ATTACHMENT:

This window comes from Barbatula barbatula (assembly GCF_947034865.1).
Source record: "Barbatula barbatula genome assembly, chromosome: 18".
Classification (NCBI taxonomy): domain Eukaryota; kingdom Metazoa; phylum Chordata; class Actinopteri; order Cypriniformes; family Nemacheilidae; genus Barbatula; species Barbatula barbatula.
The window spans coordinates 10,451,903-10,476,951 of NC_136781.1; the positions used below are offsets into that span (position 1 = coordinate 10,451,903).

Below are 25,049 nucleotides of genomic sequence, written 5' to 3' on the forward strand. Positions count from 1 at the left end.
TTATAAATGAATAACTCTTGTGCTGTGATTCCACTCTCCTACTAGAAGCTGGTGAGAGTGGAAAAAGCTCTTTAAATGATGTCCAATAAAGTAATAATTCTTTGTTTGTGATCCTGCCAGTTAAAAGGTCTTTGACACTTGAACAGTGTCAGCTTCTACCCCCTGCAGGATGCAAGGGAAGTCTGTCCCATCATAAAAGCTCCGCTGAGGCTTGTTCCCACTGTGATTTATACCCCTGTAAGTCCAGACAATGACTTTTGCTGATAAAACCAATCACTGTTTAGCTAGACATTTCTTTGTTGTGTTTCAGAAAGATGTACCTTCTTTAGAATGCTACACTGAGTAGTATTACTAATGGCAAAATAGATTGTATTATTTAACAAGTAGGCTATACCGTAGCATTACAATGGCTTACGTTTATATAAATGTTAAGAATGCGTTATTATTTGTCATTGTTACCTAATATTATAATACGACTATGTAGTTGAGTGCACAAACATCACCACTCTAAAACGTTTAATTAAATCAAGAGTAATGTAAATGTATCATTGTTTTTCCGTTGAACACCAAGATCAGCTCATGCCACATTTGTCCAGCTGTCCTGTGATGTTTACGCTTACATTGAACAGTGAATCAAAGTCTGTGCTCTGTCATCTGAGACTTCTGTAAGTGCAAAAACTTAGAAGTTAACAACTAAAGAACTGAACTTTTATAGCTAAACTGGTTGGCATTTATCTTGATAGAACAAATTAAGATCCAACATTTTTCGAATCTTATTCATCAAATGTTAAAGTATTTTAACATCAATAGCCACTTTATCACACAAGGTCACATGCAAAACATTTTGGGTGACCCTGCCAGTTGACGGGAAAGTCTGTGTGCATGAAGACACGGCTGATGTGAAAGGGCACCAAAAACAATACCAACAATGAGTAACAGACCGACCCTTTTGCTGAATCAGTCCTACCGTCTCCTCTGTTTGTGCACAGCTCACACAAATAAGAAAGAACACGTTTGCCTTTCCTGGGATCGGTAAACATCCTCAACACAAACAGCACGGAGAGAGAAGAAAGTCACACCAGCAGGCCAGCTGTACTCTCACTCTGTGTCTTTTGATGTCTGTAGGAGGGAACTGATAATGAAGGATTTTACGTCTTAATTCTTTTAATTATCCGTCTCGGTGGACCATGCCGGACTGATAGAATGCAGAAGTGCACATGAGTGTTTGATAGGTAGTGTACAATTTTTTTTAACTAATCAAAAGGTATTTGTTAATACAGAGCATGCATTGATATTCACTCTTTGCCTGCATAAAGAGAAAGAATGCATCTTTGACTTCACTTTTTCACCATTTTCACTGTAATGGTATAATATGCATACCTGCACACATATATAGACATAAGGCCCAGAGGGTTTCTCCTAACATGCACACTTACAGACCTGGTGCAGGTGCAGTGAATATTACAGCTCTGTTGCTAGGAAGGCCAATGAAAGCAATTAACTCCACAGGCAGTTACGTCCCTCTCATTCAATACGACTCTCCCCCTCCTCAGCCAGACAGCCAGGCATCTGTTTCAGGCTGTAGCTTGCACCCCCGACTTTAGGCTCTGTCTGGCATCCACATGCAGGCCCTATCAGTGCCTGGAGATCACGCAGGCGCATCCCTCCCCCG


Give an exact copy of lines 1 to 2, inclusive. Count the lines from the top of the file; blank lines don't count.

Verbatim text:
This window comes from Barbatula barbatula (assembly GCF_947034865.1).
Source record: "Barbatula barbatula genome assembly, chromosome: 18".